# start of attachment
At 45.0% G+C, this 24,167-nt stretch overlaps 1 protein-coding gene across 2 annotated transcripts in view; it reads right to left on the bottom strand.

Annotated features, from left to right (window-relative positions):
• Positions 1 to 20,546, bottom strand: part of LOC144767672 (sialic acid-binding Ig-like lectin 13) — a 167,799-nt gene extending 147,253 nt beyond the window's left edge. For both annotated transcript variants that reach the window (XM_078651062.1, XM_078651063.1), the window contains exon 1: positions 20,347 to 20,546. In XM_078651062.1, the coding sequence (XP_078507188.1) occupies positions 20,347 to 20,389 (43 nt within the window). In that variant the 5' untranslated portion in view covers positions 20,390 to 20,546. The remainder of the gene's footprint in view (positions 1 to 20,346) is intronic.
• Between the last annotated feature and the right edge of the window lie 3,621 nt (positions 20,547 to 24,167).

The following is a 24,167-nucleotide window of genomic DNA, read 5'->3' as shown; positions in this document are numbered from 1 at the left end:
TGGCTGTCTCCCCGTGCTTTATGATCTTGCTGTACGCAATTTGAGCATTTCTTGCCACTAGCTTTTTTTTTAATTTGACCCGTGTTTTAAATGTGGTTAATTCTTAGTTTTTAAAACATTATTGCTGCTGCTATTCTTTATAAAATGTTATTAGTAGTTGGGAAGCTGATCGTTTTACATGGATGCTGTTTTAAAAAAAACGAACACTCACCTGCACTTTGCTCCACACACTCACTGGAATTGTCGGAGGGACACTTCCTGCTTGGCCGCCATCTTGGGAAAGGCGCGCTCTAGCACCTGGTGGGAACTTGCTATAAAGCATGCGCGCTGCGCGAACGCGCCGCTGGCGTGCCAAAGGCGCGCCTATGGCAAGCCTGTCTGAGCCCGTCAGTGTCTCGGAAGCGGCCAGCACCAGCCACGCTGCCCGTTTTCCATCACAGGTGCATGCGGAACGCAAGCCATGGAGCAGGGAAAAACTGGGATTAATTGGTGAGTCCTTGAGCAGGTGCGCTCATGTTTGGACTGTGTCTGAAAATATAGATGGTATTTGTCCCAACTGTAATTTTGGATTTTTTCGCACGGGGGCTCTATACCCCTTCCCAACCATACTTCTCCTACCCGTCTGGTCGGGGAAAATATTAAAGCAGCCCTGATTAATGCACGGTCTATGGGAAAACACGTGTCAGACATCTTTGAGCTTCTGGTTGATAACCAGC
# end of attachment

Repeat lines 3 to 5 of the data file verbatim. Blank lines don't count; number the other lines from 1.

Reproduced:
• Positions 1 to 20,546, bottom strand: part of LOC144767672 (sialic acid-binding Ig-like lectin 13) — a 167,799-nt gene extending 147,253 nt beyond the window's left edge. For both annotated transcript variants that reach the window (XM_078651062.1, XM_078651063.1), the window contains exon 1: positions 20,347 to 20,546. In XM_078651062.1, the coding sequence (XP_078507188.1) occupies positions 20,347 to 20,389 (43 nt within the window). In that variant the 5' untranslated portion in view covers positions 20,390 to 20,546. The remainder of the gene's footprint in view (positions 1 to 20,346) is intronic.
• Between the last annotated feature and the right edge of the window lie 3,621 nt (positions 20,547 to 24,167).

The following is a 24,167-nucleotide window of genomic DNA, read 5'->3' as shown; positions in this document are numbered from 1 at the left end: